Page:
A quantitative method to judge how alike molecular crystal structures are could aid crystal design and understanding.
It is easy to look at two crystal structures and see how similar they are, but how can this comparison be quantified to allow a quick analysis of to what extent molecules look like each other in their solid forms? Scientists from the UK and Australia have designed a way to give crystal structures what they call a similarity index, which does just that.
Andrew Parkin at the University of Glasgow and colleagues have developed a method called structural genetic fingerprinting. They use Hirshfeld surfaces - a way of describing the shape of a molecule in terms of its crystal surroundings - to compare molecules in different crystal structures.
Structural fingerprinting could become a valuable tool for materials scientists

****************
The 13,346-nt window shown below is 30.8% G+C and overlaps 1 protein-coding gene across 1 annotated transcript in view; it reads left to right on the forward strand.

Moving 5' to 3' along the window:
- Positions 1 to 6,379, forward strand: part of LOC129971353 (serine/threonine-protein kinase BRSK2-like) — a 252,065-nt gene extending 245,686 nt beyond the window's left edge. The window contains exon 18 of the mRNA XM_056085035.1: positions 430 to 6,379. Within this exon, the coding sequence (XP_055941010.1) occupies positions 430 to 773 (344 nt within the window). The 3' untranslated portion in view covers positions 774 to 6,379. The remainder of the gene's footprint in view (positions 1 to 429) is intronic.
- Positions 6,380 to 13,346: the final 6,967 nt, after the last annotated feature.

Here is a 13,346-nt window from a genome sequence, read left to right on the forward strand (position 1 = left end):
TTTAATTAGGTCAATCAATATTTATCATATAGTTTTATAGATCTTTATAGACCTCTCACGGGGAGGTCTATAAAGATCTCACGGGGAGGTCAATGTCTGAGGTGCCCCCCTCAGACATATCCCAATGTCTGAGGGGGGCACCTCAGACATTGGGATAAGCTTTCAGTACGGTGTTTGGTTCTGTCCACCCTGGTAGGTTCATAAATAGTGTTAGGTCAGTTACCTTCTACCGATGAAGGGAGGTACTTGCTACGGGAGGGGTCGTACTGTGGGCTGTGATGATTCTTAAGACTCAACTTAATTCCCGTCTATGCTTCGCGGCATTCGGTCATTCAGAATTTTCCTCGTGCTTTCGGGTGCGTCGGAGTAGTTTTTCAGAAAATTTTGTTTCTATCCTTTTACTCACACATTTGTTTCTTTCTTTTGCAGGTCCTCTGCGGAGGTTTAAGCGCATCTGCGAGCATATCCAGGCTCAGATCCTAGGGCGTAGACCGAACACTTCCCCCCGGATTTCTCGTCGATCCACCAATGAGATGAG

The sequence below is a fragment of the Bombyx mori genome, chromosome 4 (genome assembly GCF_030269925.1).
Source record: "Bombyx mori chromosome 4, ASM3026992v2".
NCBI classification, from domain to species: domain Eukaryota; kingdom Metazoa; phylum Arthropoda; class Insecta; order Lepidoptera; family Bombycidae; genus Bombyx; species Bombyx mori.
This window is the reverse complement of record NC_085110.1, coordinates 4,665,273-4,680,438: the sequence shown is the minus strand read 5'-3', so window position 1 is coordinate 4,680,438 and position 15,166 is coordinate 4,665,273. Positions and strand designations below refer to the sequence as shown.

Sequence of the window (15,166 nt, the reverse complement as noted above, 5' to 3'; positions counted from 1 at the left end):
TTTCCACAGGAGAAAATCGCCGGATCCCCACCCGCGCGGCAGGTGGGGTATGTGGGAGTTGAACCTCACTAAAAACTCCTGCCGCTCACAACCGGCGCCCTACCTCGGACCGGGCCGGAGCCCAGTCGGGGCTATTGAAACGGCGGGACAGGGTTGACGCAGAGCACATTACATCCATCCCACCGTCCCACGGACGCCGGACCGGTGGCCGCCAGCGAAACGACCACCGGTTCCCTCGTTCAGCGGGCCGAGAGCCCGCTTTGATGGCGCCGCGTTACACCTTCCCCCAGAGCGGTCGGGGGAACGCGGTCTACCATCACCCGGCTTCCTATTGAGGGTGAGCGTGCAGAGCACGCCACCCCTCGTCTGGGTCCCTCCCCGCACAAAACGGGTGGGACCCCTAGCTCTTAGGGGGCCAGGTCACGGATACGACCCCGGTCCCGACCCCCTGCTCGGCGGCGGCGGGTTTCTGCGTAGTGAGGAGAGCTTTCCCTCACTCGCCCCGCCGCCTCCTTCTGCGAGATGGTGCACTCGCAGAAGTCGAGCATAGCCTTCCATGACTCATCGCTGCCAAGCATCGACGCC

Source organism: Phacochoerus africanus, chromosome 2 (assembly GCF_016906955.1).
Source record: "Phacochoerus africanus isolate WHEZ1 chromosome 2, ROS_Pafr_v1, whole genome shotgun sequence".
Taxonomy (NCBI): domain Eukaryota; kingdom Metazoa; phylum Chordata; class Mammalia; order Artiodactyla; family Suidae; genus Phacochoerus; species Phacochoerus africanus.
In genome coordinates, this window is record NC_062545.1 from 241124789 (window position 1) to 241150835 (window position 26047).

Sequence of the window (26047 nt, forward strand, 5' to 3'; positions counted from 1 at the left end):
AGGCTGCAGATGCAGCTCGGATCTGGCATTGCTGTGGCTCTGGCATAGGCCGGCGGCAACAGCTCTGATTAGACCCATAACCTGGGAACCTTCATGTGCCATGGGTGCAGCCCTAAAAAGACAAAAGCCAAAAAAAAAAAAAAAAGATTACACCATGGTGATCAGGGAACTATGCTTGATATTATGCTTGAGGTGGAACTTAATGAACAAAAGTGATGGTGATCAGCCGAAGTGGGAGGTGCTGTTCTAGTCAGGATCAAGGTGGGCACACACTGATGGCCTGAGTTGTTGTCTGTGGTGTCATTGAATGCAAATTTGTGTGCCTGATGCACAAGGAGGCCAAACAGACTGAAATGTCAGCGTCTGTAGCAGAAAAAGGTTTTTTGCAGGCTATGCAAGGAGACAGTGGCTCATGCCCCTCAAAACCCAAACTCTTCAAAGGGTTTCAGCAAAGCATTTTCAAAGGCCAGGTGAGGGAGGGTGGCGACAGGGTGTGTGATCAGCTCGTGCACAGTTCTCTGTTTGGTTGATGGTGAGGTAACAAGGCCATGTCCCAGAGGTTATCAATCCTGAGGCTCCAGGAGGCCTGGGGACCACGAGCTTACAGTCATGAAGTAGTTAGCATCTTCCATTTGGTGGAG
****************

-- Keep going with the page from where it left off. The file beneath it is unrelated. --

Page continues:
Using this technique the scientists say they can show quantitatively that, for instance, naphthalene is more similar to anthracene than it is to benzene.
The ability to compare structures and interactions quantitatively will, they say, mean that crystal engineers can develop their ideas and designs more quickly and efficiently.
Conventional structure comparison is a time-consuming exercise, explained Parkin. 'A general method has been needed for years,' he added.
Identifying similarities in solid-state forms of a material quickly and reliably is vital in the pharmaceutical industry, and will have implications across all areas of materials science, said Parkin, because the physical properties of materials depend on their solid-state structure.
Parkin hopes to continue refining the method so that it is very broadly applicable. 'We expect it to become a routine tool for anyone involved in comparing structures or designing new materials,' he said.